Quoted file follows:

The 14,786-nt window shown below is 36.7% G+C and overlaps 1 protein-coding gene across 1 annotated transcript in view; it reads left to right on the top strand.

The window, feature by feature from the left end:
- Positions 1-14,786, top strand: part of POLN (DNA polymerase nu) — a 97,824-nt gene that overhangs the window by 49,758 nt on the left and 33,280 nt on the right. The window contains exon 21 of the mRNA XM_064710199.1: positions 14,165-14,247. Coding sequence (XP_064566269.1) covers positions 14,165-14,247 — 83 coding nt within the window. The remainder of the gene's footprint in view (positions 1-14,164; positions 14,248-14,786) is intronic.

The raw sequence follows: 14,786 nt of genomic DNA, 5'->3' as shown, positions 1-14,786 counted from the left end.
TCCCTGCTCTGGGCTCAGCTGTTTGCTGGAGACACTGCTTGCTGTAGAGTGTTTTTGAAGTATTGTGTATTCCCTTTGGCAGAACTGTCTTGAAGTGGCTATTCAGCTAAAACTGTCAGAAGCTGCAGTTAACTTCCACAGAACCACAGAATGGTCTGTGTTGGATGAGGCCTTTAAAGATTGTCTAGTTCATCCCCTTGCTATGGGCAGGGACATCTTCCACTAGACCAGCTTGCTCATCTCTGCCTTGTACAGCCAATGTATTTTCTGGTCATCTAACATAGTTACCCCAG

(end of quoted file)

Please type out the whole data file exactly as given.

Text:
The 14,786-nt window shown below is 36.7% G+C and overlaps 1 protein-coding gene across 1 annotated transcript in view; it reads left to right on the top strand.

The window, feature by feature from the left end:
- Positions 1-14,786, top strand: part of POLN (DNA polymerase nu) — a 97,824-nt gene that overhangs the window by 49,758 nt on the left and 33,280 nt on the right. The window contains exon 21 of the mRNA XM_064710199.1: positions 14,165-14,247. Coding sequence (XP_064566269.1) covers positions 14,165-14,247 — 83 coding nt within the window. The remainder of the gene's footprint in view (positions 1-14,164; positions 14,248-14,786) is intronic.

The raw sequence follows: 14,786 nt of genomic DNA, 5'->3' as shown, positions 1-14,786 counted from the left end.
TCCCTGCTCTGGGCTCAGCTGTTTGCTGGAGACACTGCTTGCTGTAGAGTGTTTTTGAAGTATTGTGTATTCCCTTTGGCAGAACTGTCTTGAAGTGGCTATTCAGCTAAAACTGTCAGAAGCTGCAGTTAACTTCCACAGAACCACAGAATGGTCTGTGTTGGATGAGGCCTTTAAAGATTGTCTAGTTCATCCCCTTGCTATGGGCAGGGACATCTTCCACTAGACCAGCTTGCTCATCTCTGCCTTGTACAGCCAATGTATTTTCTGGTCATCTAACATAGTTACCCCAG